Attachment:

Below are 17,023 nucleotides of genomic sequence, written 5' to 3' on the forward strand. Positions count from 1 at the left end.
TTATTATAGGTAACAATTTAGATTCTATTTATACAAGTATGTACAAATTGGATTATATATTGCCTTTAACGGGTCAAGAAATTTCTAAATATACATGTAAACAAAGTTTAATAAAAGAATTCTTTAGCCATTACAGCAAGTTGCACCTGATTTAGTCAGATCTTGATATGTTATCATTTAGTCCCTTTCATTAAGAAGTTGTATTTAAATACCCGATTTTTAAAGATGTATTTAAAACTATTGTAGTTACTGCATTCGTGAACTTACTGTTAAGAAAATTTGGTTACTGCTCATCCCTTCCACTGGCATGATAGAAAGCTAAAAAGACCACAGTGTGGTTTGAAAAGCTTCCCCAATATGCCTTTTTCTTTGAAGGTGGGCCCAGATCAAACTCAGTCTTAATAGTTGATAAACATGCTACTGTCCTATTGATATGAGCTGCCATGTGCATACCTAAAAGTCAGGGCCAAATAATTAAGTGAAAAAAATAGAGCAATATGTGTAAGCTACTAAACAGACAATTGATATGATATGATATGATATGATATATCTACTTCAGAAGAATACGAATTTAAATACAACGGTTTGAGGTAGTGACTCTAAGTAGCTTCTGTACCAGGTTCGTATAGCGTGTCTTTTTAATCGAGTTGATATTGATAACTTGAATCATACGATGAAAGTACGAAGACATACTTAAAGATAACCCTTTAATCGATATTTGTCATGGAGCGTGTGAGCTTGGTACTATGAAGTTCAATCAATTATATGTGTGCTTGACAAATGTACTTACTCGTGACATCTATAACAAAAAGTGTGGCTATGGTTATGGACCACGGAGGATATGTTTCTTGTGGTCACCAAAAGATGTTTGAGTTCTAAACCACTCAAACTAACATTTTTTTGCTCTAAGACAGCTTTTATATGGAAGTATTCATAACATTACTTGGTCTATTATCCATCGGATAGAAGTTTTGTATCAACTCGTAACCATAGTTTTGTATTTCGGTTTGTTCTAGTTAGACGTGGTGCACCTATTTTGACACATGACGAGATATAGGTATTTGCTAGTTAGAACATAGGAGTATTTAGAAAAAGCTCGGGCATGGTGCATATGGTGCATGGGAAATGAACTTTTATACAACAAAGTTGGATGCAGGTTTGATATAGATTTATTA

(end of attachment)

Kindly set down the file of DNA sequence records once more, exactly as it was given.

Below are 17,023 nucleotides of genomic sequence, written 5' to 3' on the forward strand. Positions count from 1 at the left end.
TTATTATAGGTAACAATTTAGATTCTATTTATACAAGTATGTACAAATTGGATTATATATTGCCTTTAACGGGTCAAGAAATTTCTAAATATACATGTAAACAAAGTTTAATAAAAGAATTCTTTAGCCATTACAGCAAGTTGCACCTGATTTAGTCAGATCTTGATATGTTATCATTTAGTCCCTTTCATTAAGAAGTTGTATTTAAATACCCGATTTTTAAAGATGTATTTAAAACTATTGTAGTTACTGCATTCGTGAACTTACTGTTAAGAAAATTTGGTTACTGCTCATCCCTTCCACTGGCATGATAGAAAGCTAAAAAGACCACAGTGTGGTTTGAAAAGCTTCCCCAATATGCCTTTTTCTTTGAAGGTGGGCCCAGATCAAACTCAGTCTTAATAGTTGATAAACATGCTACTGTCCTATTGATATGAGCTGCCATGTGCATACCTAAAAGTCAGGGCCAAATAATTAAGTGAAAAAAATAGAGCAATATGTGTAAGCTACTAAACAGACAATTGATATGATATGATATGATATGATATATCTACTTCAGAAGAATACGAATTTAAATACAACGGTTTGAGGTAGTGACTCTAAGTAGCTTCTGTACCAGGTTCGTATAGCGTGTCTTTTTAATCGAGTTGATATTGATAACTTGAATCATACGATGAAAGTACGAAGACATACTTAAAGATAACCCTTTAATCGATATTTGTCATGGAGCGTGTGAGCTTGGTACTATGAAGTTCAATCAATTATATGTGTGCTTGACAAATGTACTTACTCGTGACATCTATAACAAAAAGTGTGGCTATGGTTATGGACCACGGAGGATATGTTTCTTGTGGTCACCAAAAGATGTTTGAGTTCTAAACCACTCAAACTAACATTTTTTTGCTCTAAGACAGCTTTTATATGGAAGTATTCATAACATTACTTGGTCTATTATCCATCGGATAGAAGTTTTGTATCAACTCGTAACCATAGTTTTGTATTTCGGTTTGTTCTAGTTAGACGTGGTGCACCTATTTTGACACATGACGAGATATAGGTATTTGCTAGTTAGAACATAGGAGTATTTAGAAAAAGCTCGGGCATGGTGCATATGGTGCATGGGAAATGAACTTTTATACAACAAAGTTGGATGCAGGTTTGATATAGATTTATTA